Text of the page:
Buddy Miller and Jim Lauderdale opened the show Saturday night at Lincoln Center Out of Doors, backed by an inspired band including a mysterious longhaired guy in dark shades doubling on pedal steel and fiddle along with the rhythm section who played on Robert Plant’s most recent album. This blog recently characterized Miller as an American version of Richard Thompson, although it would make as much sense to call Thompson the British Buddy Miller (in a bit of serendipity, Miller produced Thompson’s latest album). Lauderdale played rhythm guitar and sang in his masterfully modulated baritone while Miller channeled a century’s worth of country and blues guitar. Delivering his signature, virtuosic ferocity and nuance, Miller started in Nashville, then took the band on a few side trips to Memphis, New Orleans and the Florida swamps.

On Looking for a Heartache, he alternated between droll and ominous with spare lines on his Danelectro baritone guitar. He switched to acoustic for a plaintive take of It Hurts Me before a jaunty electric version of South in New Orleans. He got to cut loose with a long, wailing, searing electric solo on the darkly rustic country gospel tune Wide River to Cross; a bit later, Lauderdale brought the lights down with a rapturous solo acoustic performance of a new song: the crowd (among them a who’s who of New York guitar talent) were spellbound. From there the band picked it up, through a Tony Joe White cover, some honkytonk and finally Hole in My Head, a rousing late 80s-style alt-country romp that would have been a standout track on a Del-Lords record.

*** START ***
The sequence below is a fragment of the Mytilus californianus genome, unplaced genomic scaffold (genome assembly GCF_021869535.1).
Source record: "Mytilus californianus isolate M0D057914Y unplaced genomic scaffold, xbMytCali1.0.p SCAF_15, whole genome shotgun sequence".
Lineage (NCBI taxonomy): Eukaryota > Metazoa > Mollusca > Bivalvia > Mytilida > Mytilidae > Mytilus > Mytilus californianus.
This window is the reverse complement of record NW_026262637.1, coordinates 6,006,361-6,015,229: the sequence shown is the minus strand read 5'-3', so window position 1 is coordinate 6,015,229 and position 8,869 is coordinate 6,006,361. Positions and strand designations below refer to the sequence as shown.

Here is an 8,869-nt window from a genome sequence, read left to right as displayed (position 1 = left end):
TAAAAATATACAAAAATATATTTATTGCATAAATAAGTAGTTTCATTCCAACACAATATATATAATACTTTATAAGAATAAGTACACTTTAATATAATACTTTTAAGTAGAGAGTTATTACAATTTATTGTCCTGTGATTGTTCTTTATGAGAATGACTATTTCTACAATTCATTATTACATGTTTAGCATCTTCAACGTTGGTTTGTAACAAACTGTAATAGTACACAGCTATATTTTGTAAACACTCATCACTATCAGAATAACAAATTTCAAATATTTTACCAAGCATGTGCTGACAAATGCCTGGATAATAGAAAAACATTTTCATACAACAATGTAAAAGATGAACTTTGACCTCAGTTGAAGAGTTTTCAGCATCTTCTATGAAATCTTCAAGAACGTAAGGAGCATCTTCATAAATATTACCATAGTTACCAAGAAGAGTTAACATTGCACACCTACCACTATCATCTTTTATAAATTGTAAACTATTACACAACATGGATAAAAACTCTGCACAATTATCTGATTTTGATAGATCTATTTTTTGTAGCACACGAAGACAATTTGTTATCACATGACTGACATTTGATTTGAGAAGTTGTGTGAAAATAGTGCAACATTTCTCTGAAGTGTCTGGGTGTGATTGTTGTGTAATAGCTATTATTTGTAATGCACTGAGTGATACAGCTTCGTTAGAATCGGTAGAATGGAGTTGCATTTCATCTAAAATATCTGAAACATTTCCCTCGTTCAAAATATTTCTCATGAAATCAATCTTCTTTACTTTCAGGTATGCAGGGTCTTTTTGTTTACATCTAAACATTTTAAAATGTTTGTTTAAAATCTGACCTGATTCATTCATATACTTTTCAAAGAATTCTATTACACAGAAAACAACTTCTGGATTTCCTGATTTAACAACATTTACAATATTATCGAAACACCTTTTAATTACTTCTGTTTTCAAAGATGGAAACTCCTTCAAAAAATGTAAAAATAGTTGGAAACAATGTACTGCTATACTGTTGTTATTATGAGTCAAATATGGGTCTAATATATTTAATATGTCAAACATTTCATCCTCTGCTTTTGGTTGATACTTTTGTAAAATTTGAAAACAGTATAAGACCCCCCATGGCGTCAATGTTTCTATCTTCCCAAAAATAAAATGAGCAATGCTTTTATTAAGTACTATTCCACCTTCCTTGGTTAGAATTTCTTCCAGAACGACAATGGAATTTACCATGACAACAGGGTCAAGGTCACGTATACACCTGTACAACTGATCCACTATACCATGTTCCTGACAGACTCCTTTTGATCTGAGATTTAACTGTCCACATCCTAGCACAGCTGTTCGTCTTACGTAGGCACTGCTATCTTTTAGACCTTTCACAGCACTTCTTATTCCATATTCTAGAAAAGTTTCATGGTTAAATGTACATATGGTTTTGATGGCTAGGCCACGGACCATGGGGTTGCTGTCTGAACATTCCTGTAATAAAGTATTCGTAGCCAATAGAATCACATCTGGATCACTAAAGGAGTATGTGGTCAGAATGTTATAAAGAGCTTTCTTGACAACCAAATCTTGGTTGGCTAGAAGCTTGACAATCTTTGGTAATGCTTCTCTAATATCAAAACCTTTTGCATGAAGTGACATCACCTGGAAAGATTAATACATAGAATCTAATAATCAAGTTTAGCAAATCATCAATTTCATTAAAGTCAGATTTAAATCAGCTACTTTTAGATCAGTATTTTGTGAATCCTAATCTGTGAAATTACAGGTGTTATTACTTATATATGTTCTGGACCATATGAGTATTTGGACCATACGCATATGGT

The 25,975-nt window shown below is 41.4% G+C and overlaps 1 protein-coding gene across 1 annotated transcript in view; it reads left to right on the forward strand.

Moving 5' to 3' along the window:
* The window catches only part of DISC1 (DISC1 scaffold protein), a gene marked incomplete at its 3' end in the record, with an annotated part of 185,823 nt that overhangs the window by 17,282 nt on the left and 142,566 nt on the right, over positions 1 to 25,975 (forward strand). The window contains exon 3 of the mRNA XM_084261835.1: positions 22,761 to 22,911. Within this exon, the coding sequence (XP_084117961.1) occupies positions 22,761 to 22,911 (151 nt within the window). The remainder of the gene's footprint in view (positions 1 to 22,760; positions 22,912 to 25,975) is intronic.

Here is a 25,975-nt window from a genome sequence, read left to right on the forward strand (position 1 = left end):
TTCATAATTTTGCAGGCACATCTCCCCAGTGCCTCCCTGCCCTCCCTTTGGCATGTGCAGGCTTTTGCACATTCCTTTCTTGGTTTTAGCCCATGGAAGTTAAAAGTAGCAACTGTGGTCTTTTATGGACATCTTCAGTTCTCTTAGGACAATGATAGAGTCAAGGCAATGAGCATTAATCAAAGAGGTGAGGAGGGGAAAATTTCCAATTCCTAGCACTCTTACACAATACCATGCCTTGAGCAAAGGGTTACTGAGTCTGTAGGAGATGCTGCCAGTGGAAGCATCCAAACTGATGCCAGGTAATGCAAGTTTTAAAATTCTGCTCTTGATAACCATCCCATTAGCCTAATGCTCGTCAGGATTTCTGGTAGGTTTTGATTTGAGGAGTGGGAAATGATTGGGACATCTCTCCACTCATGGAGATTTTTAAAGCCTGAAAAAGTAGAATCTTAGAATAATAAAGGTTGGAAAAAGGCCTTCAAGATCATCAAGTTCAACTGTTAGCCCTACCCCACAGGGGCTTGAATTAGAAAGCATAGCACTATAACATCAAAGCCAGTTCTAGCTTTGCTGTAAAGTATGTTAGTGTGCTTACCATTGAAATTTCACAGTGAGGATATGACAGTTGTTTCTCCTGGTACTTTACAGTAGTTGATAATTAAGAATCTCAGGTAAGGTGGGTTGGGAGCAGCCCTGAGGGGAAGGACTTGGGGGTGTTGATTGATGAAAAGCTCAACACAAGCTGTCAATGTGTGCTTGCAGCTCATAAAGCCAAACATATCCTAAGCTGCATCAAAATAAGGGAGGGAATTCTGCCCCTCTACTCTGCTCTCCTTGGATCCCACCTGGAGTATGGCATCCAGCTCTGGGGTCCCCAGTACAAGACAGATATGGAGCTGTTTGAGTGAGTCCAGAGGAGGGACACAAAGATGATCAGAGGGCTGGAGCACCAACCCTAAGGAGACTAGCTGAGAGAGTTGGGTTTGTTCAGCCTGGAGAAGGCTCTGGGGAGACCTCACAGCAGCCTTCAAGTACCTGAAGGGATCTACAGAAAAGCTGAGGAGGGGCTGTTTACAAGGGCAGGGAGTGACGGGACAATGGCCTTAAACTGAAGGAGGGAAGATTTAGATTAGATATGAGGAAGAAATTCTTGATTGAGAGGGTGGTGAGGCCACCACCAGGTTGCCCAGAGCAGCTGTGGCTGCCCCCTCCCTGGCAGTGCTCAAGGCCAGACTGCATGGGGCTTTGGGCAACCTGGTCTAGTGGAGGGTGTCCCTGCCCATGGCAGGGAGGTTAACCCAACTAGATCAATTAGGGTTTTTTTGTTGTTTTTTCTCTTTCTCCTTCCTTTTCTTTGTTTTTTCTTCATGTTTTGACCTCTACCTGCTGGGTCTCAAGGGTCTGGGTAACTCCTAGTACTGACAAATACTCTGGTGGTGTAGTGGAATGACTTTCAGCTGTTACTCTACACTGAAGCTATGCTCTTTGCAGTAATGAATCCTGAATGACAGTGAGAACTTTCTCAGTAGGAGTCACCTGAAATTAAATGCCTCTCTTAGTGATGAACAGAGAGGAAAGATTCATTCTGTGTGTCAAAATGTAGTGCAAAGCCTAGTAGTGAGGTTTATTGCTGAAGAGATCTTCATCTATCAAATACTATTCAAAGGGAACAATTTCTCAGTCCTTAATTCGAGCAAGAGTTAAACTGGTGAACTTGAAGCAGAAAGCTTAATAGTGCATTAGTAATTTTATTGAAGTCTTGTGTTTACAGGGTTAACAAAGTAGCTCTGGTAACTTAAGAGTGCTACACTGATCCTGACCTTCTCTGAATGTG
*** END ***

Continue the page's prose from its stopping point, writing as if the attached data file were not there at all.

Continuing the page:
“George Gershwin played Rhapsody in Blue on this stage,” headliner Rosanne Cash told the crowd. Being a longtime New Yorker, it was only natural that she’d be proud to have also played on it. Considering that Cash wrote her brilliant latest album The River & the Thread while traveling throughout the south, it’s no surprise how bluesy it is. Cash’s husband and lead guitarist John Leventhal gave a clinic in uneasily resonating, lingering noir phrasing, beginning with the sepulchrally whispery intro of A Feather’s Not a Bird, anchored by Glenn Patscha’s ominous organ and drummer Dan Rieser’s anxious pulse. “Everybody around here moves too fast/It feels so good but it’s never gonna last,” Cash intoned with an understated dread.